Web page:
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GIUSEPPE GABRIELLI 1903-1987 BY NICHOLAS J. HOFF ONE OF THE GREATEST airplane designers of Italy, Giuseppe Gabrielli died in his adopted home town of Turin in north- ern Italy on November 29, 1987. Born on February 26, 1903, in Caltanissetta, Sicily, Gabrielli was a southerner, but he moved north to study aeronautical engineering un- der Professor Panetti at the Polytechnic Institute of Turin. Except for short periods of time, he remained in this great industrial town for the remainder of his life, designing airplanes at Fiat and teaching airplane design at the Polytechnic. From the Polytechnic Institute of Turin he went to the Technical University of Aachen in Germany to continue his studies under the direction of Professor Theodore von Karman; the warm friendship that developed between the two outstanding men lasted until the death of van Karman in 1963. The Polytechnic of Turin conferred on Gabrielli the diploma in mechanical engineering in 1925, and the University of Aachen the doctorate in aeronautics in 1926. In 1927 Gabrielli was appointed instructor of aircraft de- sign at the Polytechnic Institute of Turin and was promoted to full professor in 1949. He remained there until the retirement age of seventy, teaching and doing research; one measure of his academic activities is 150 technical papers published. Almost simultaneously with the beginning of his academic 115
116 MEMORIAL TRIBUTES career, Gabrielli received an inclustrial appointment, be- coming assistant to Chief Designer Giovanni Pegna at the Piaggio Company in Genova. His assignment was the development of metal airplane structures; he had studied these in Aachen and they were also being adopted in the United States at that time. But Gabrielli did not give up his teaching; although he was living in Genova, he commuted one day a week to Turin to give his course at the Polytechnic. The first great success of the young engineer was the redesign of the Savoia-Marchetti S.M.S. 55 flying boat in aluminum alloy; the original wood S 55 became famous when several squadrons of it crossed the Atlantic in forma- tion under the command of General Italo Balbo in the 1930s. Gabrielli's metal structure had an ultimate load factor of 9 against the 7 of the original wood structure, yet it was I, ~ 68 pounds lighter. This achievement caught the eye of Giovanni Agnelli, the almost legendary founder-director of Fiat, the largest industrial concern of Italy. In 1931 he appointed the twenty- eight-year-old Gabrielli manager of a new department of the company. In this department Gabrielli developed a total of 142 airplanes of which 63 were manufactured and 17 mass-produced. Among them were the G 50 of 1939, the first Italian aluminum alloy monocoque monoplane fighter; its successor, the outstanding G 55 of 1943, which reached a high speed of 385 miles per hour but appeared too late to have an influence on World War IT; the G 80 of 1951, the first Italian jet fighter; and the G 9l, which won the North Atlantic Tread Organization (NATO) fighter competition of 1957. When in a reorganization of the Italian airplane industry Fiat gave up the manufacture of aircraft, Gabrielli continued his work for the company practically until the end of his life as chairman of the board of Fiat Aviazione, a builder of · . · airplane engines In Turln. Gabrielli was very much involved in the activities of na- tional and international organizations in aeronautics. He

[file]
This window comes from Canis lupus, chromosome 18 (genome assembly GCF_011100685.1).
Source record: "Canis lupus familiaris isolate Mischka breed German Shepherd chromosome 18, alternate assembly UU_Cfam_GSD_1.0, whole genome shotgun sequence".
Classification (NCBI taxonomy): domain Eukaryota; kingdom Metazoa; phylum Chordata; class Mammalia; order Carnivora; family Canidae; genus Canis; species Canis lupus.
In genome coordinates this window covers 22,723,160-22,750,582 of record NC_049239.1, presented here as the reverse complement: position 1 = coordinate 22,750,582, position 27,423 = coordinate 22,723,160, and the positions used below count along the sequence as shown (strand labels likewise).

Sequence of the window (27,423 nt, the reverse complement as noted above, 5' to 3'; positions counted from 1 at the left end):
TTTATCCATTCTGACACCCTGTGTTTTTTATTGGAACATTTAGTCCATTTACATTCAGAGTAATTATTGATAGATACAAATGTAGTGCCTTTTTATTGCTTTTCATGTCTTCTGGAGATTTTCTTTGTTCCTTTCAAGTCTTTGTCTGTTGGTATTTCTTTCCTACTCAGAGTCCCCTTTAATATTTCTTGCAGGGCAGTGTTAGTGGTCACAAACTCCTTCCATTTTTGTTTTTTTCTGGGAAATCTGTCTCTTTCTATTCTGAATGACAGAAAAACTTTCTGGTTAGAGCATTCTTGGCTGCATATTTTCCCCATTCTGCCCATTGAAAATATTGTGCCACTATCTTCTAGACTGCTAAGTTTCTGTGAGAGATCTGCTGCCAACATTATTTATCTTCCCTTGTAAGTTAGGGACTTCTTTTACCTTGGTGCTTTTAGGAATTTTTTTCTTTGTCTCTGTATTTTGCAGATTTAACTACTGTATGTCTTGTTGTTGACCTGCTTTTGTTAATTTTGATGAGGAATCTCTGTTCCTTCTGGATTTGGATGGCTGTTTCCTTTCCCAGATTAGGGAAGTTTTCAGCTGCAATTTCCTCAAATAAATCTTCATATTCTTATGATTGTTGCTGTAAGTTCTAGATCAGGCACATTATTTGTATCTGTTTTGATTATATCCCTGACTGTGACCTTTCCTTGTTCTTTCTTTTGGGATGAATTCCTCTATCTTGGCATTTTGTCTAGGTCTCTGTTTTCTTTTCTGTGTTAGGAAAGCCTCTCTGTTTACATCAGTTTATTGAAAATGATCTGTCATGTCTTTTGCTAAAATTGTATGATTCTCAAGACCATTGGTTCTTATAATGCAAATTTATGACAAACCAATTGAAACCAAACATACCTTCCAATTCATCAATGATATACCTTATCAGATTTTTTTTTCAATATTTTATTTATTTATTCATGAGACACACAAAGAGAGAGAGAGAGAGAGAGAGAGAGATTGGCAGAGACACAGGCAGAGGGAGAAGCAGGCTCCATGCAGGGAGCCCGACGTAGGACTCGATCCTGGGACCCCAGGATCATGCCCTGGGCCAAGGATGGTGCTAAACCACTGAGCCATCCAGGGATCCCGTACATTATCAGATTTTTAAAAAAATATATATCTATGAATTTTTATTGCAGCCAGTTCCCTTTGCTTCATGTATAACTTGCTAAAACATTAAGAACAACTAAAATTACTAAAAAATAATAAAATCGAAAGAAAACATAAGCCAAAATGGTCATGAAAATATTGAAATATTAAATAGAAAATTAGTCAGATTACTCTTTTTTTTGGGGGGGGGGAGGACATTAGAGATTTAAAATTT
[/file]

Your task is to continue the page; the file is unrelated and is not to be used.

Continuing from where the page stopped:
GIUSEPPE GABRIELLI 117 was Italian delegate to the Advisory Group for Aeronautical Research and Development of NATO; member of the In- ternational Council of the Aeronautical Sciences (Paris); president of the Association Internationale des Constructeurs de Materiel Aerospatial (Paris); member of various com- mittees of the National Research Council (Rome); vice- president of the Italian Navigation Institute; corresponding member of the Deutsche Akademie de Luftfahrtforschung and of the International Academy of Astronautics (Paris); honorary fellow of the Royal Aeronautical Society (London), and honorary member of the Societe des Ingenieurs de I'Automobile (Paris) and of the Association Franchise des Ingenieurs et Techniciens de I'Aeronautique et de I'Espace (Paris). He held membership in the American Institute of Aeronautics and Astronautics and the Deutsche Geselischaft fur Luft- unit Raumfahrt. Gabrielli was corresponding member of the Deutsche Akademie der Lufffahrtforschung, mem- ber of the Flight Safety Foundation (New York), member of the board of directors of the Aerospace Industry Asso- ciation (Rome), and member of the Daniel Guggenheim Medal Board of Award. Gabrielli was elected a foreign associate of the U.S. Na- tional Academy of Engineering (NAE) in ~ 983. Among the major honors bestowed on Gabrielli were the Ludwig Prandt! Ring, the highest honor in aerodynamics in Germany; the knighthood of the Legion d'Honneur (France); and the knighthood of the Grand Cross of the Order of Merit of the Republic of Italy. Gabrielli is survived by Lydia, his wife of f~fty-one years. Through her he was a member of the most famous family of Italian aeronautical engineers, as his father-in-law was General Arturo Crocco, who had published papers on the theory of flight and built airships before World War I, and his brother-in-law was I~uigi Crocco, a great expert on aerodynamics and rocket propulsion. Luigi was a foreign associate of the NAE, and his biography was published on page ~01 of Volume 3 of these Memorial Tributes.
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